Of course, a lot of companies who are competing for the same talent are actually venture-funded startups. They have different needs, revenue/reward models, and external expectations than we do. I’m going to go out on a limb and say Fred Wilson might take issue if you buy the $10,000 espresso machine before showing a profit. We’ve been profitable since inception and so can work a little differently.

Espresso machine


Also, the price tag on our office space is not only because we have private offices. We need a lunch room and kitchen to accommodate everyone having lunch at the same time, away from their desks. Our summer head count can grow by ten because of our summer internship program. Okay, so we don’t actually need the saltwater tropical fish tank or the marble shower or the library.  But we’re also expressing our company culture by how we structure our office, and if that can keep us happy and motivated, plus attract more smart people who share our values, that’s very much worth the extra money.

Here’s a few good snapshots of our office, if you want to see more.

Next, the cost of lunch, and its primary benefit: no standing meetings.


The Price of (Dev) Happiness: Part One

August 9th, 2011 by Rich Armstrong

Okay, let’s just assume that you’ve bought into the idea that a happy developer requires a clean, attractive, comfortable workplace that encourages healthy, sustainable productivity.

You don’t want to do this piecemeal. You asked for a big monitor and you got it. Now, you ask for a sit-stand desk, and you’re suddenly the guy who always needs another “toy.”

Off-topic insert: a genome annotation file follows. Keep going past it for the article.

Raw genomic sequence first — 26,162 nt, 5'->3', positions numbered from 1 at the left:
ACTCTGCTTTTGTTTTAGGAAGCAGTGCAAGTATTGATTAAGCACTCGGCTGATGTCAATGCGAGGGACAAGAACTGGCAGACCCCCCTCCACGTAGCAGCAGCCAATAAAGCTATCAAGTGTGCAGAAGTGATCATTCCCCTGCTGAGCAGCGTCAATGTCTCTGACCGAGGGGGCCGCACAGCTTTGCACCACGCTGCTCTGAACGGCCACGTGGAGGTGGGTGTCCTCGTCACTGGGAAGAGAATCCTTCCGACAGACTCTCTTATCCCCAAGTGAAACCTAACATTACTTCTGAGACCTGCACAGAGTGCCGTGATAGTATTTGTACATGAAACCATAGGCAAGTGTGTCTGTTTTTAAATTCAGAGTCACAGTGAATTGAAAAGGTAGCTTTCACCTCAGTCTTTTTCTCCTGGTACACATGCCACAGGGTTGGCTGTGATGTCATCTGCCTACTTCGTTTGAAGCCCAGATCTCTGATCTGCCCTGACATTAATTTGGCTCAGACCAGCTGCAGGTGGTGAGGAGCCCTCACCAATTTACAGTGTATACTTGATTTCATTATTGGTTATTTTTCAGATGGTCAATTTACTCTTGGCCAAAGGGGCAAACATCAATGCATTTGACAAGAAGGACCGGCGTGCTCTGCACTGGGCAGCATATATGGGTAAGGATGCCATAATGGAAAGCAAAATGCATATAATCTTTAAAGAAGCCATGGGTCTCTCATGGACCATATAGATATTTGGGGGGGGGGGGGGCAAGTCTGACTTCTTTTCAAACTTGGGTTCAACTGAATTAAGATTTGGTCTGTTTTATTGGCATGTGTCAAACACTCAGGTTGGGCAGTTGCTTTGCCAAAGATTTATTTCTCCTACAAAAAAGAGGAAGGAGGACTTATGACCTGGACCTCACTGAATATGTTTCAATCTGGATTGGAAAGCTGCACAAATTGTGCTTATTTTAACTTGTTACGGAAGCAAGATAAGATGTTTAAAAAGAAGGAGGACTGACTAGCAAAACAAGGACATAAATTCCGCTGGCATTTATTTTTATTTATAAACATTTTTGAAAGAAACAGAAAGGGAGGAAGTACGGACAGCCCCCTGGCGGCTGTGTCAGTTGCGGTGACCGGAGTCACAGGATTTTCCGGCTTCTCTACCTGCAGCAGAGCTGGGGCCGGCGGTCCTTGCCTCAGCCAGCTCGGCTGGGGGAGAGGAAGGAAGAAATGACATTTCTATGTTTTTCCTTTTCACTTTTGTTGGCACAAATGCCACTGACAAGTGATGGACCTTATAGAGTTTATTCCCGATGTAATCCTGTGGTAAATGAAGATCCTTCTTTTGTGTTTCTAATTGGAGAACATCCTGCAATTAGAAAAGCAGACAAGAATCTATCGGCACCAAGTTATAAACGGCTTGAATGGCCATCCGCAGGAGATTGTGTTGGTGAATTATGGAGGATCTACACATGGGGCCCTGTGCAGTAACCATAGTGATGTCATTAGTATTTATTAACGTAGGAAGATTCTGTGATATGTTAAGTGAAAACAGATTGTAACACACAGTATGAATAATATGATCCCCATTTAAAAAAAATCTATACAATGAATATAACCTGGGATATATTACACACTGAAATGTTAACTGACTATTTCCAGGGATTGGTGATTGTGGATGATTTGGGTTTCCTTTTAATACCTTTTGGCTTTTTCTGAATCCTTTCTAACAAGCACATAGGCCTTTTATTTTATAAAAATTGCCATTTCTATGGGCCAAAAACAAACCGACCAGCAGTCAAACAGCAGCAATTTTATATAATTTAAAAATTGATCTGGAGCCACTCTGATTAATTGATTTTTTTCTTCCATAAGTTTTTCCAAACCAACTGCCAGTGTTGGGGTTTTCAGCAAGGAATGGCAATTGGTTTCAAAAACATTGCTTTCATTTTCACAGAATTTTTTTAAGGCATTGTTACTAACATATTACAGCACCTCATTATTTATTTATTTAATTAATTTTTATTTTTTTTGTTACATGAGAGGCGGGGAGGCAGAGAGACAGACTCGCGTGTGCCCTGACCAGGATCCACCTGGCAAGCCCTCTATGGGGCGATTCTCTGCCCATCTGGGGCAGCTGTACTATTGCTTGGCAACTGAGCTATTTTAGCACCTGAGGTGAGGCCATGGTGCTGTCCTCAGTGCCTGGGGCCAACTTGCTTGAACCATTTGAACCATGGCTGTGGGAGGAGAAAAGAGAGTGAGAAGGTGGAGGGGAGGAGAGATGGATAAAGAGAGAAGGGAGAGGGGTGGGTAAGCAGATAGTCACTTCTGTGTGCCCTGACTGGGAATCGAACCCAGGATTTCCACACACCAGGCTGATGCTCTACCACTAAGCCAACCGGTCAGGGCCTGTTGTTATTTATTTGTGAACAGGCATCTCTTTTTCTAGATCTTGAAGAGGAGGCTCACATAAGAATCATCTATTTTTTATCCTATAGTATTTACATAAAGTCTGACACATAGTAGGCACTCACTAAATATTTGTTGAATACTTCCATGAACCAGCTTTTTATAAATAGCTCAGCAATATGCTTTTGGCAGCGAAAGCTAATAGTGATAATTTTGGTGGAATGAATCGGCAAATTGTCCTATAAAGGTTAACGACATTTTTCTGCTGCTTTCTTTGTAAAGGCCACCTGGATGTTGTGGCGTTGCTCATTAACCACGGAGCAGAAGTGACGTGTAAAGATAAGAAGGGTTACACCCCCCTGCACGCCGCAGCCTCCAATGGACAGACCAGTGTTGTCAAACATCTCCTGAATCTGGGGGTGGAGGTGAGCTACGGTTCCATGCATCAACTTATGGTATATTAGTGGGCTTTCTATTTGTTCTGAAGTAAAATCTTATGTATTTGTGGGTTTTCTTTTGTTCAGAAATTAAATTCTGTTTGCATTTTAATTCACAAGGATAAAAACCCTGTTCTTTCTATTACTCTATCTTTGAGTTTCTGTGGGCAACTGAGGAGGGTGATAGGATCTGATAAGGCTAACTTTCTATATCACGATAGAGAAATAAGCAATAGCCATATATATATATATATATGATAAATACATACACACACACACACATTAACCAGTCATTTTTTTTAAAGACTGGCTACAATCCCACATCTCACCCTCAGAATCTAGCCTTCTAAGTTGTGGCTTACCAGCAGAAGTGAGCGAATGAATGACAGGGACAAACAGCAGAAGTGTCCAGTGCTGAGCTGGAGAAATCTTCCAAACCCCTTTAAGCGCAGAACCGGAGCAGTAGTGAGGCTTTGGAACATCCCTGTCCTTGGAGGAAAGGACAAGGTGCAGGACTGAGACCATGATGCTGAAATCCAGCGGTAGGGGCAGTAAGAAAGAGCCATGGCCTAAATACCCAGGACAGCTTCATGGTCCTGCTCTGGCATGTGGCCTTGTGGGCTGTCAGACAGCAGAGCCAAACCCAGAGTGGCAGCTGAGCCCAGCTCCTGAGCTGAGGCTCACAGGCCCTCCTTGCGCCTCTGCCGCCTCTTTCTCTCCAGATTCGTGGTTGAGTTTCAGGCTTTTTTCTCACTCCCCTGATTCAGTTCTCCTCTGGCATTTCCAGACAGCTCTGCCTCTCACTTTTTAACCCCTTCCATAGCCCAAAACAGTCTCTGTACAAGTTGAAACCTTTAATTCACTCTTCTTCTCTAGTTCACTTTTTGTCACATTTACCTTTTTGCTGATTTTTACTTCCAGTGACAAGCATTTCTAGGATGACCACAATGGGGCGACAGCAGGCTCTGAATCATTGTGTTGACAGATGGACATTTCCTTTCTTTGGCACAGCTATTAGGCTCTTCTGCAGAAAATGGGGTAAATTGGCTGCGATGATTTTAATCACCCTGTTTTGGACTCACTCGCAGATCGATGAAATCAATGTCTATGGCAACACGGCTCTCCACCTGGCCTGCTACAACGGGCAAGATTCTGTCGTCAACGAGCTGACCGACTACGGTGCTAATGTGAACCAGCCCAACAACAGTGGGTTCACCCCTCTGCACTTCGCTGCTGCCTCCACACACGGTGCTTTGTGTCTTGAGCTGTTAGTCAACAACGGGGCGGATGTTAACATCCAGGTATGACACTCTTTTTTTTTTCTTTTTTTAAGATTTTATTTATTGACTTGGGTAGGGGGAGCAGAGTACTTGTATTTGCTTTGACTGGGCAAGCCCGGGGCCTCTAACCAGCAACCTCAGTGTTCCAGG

You just want to know what a top-notch work station costs so you can tell your boss.

We use these products every day and have for years, and we love them. (Disclosure: None of the following links are affiliate links. We get nothing from recommending these products.) Here’s what our offices contain:

  • Fully-loaded Aeron chair, fully assembled  – $988 from
  • AirTouch Adjustable sit/stand desk  and non-moving side desk –  $1738 from Steelcase – Excellent for pranks.
  • Optional anti-fatigue or bouncy Kybun mat for those folks who choose to stand all day – $68 from Amazon or $335 from Steelcase, respectively.
  • 30″ monitor for work and a side monitor for your bug tracker – $1520 from Dell
  • Beefy workstation so you can’t pull this move – also $1520 from Dell
  • Whatever keyboard you want (because we’re all snowflakes) – up to $270 for a Kinesis keyboard
  • Whatever mouse you want (beautiful, fragile snowflakes) -up to $70 for an Apple Magic TrackPad or a fancy trackball.

That’s a cool $6,174.00 maximum. (Yes, I know, we’re paying for a chair for people who stand all day, but we’re talking maximums here.)  All of these except maybe the computer have a depreciation schedule of  about five years. So that comes out to $102.90 a month. But, that’s not $102.90 per month extra; it’s the total cost of everything we use in our offices except the phones. (Which, for a dev, who cares as long as it never rings.)

We could do some research on and come up with some depressingly small number representing the minimum you could spend on a dev to get them nominally productive, but we really don’t want to go there.

Good luck!

Next: the real cost of private offices.